Bad Boy: A Memoir Summary

Walter Dean Myers

Bad Boy: A Memoir

  • Plot overview and analysis written by an experienced literary critic.
  • Full study guide for this title currently under development.
  • To be notified when we launch a full study guide, please contact us.

Bad Boy: A Memoir Summary

SuperSummary, a modern alternative to SparkNotes and CliffsNotes, offers high-quality study guides that feature detailed chapter summaries and analysis of major themes, characters, quotes, and essay topics.  This one-page guide includes a plot summary and brief analysis of Bad Boy: A Memoir by Walter Dean Myers.

Bad Boy: A Memoir is a 2001 book by American author Walter Dean Myers. Myers produced more than one hundred books during his career and is best known for his young adult canon, notably 1988’s Fallen Angels which revolves around the Vietnam War and is one of the most challenged books in the United States due to graphic language and descriptions. Myers was the United States National Ambassador for Young People’s Literature in 2012 and 2013.

Myers begins Bad Boy by offering information that he gathered through official documents, family photographs, and other records. He had an uncle who was a slave on a Virginia plantation, and a twice-married father, among other people he references. His family ultimately moved to Harlem in New York City. Myers’ earliest memories are set in Harlem. He recalls his mother cleaning other people’s apartments, but when he begins to get into mischief she resolves to stay at home to keep a closer watch on him. The author looks at his mother, their conversations, and her teaching him to read, as well as the stories she told him with great love and admiration.

When he begins telling of his school years, he recalls he recalls having a speech impediment which led to him being ridiculed by other students and his getting into fights in retaliation. Punishments ranged from trips to the principal’s office to being slapped by teachers and placed in a closet. More significant to Myers was the punishments he faced at home as a result of getting into trouble in school. Myers remembers being inspired by a teacher, Mrs. Conway, by whom he had originally been punished for reading a comic book. She replaced it with a book of Norwegian fairy tales which ignited his interest in reading. The teacher also began to recognize Myers’ poetry and read his work at school.

By fourth grade he was involved in a fight and was threatened with reform school. The next year, the summer of 1947, became an exciting time for Myers as black players had finally been accepted by major league baseball, the armed forces were on the verge of being integrated, and there were rumblings in the news that blacks were soon to be awarded equal status in society. Myers also talks about the types of discipline that were and were not acceptable at the time. He continued to be inspired by Mrs. Conway, and a poem of his was published by the school magazine.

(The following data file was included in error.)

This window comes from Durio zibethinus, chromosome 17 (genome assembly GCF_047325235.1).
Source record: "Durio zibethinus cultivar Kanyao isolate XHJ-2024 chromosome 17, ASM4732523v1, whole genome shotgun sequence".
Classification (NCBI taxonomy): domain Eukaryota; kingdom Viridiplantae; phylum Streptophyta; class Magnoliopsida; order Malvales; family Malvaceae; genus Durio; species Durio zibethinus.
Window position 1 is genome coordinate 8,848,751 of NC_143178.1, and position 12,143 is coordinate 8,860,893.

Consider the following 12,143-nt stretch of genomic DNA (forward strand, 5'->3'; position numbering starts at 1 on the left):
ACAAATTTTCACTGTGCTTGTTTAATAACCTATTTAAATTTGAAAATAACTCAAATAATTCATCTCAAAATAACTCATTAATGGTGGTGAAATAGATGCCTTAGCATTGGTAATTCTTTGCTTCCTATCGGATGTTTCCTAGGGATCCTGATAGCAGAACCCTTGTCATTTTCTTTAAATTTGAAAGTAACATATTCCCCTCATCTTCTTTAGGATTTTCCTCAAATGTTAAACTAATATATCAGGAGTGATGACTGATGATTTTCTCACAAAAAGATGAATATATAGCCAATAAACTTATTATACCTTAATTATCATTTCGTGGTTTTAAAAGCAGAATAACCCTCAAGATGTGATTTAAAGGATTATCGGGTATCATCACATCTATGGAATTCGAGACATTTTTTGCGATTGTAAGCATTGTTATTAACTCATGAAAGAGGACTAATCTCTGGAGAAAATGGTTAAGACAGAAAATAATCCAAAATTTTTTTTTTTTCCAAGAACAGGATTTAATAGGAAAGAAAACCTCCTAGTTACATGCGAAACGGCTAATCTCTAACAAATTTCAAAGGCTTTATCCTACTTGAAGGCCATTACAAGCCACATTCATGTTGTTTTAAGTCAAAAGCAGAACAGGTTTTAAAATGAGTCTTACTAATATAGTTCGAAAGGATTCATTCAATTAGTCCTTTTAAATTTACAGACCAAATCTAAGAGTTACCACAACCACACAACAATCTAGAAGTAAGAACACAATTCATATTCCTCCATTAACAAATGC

Speaking about his friends, Myers sees two groups as he looks back on that were separated by whether or not they played baseball. Myers was an active baseball player which helped him fit in. He tended to keep his love of reading to himself, as he also did with his poetry writing and interest in dancing. Myers meets another teacher who helps him as his school career continues. Mr. Lasher tells him that he will not have any fighting take place for any reason. He further tells Myers that his passion for reading coupled with his high test scores serve to make him special. At twelve years old, he learns that his Uncle Lee was killed. This sends his father into a state of depression that lasts a year. Myers is placed in an advanced class at school and finds himself feeling isolated. He becomes uncomfortable when slavery is taught in his American history class.

Myers had not yet thought about the connection between the books that he liked to read and the writers who produced them. The writers that students were exposed to in school had little connection to the world that Myers was a part of. As another year unfolds, Myers finds himself wanting to view the world from a writer’s perspective. He wants to write like the great poets Byron and Shelley but does not know how to access such a viewpoint. He starts to write about the people and places in his own New York neighborhood and has his first realization of how different blacks and white are from each other. By the 1950s, he is aware that job opportunities and places in higher education are quite limited for blacks. His speech impediment rules out some employment opportunities, and while he has a talent for creative writing, he does not know anyone that makes a living from it. Myers continues to offer examples that show his thoughts about, and connections to, writing, jsut as he writes of the obstacles he faces on his journey towards literary success.

His journey ends successfully as Publishers Weekly points out, “Throughout the volume, Myers candidly examines the complexities of being black in America, from his first exposure to slavery in a seventh grade American history class, to the painful realization in adolescence that his blond, blue-eyed best friend is invited to parties where Walter is not welcome. Other chapters sometimes feel haphazard (a foreshadowing of Walter’s discovery that his father is illiterate, for example, undercuts a powerful later scene that explores this more fully). What emerges is a clear sense of how one young man’s gifts separate him from his peers, causing him to stir up trouble in order to belong. Fortunately, this bad boy turned out to be a fine writer.”